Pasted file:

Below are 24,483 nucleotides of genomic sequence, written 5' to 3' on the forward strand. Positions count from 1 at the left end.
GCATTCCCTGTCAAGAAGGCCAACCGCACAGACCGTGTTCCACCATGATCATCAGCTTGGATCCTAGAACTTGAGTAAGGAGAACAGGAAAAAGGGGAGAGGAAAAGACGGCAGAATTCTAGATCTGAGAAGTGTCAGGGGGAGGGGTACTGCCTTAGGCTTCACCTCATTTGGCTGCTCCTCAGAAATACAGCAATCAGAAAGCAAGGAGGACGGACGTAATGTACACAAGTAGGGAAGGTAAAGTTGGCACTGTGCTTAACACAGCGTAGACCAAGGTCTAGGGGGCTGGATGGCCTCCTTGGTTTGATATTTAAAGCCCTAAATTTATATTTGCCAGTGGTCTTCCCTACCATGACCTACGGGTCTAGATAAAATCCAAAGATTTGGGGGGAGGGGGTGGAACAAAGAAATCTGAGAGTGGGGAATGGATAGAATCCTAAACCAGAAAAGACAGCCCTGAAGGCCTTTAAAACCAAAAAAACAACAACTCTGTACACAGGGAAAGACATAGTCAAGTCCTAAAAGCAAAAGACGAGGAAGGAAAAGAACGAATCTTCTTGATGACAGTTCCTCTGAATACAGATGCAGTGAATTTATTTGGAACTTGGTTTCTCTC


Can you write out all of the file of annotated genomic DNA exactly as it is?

Below are 24,483 nucleotides of genomic sequence, written 5' to 3' on the forward strand. Positions count from 1 at the left end.
GCATTCCCTGTCAAGAAGGCCAACCGCACAGACCGTGTTCCACCATGATCATCAGCTTGGATCCTAGAACTTGAGTAAGGAGAACAGGAAAAAGGGGAGAGGAAAAGACGGCAGAATTCTAGATCTGAGAAGTGTCAGGGGGAGGGGTACTGCCTTAGGCTTCACCTCATTTGGCTGCTCCTCAGAAATACAGCAATCAGAAAGCAAGGAGGACGGACGTAATGTACACAAGTAGGGAAGGTAAAGTTGGCACTGTGCTTAACACAGCGTAGACCAAGGTCTAGGGGGCTGGATGGCCTCCTTGGTTTGATATTTAAAGCCCTAAATTTATATTTGCCAGTGGTCTTCCCTACCATGACCTACGGGTCTAGATAAAATCCAAAGATTTGGGGGGAGGGGGTGGAACAAAGAAATCTGAGAGTGGGGAATGGATAGAATCCTAAACCAGAAAAGACAGCCCTGAAGGCCTTTAAAACCAAAAAAACAACAACTCTGTACACAGGGAAAGACATAGTCAAGTCCTAAAAGCAAAAGACGAGGAAGGAAAAGAACGAATCTTCTTGATGACAGTTCCTCTGAATACAGATGCAGTGAATTTATTTGGAACTTGGTTTCTCTC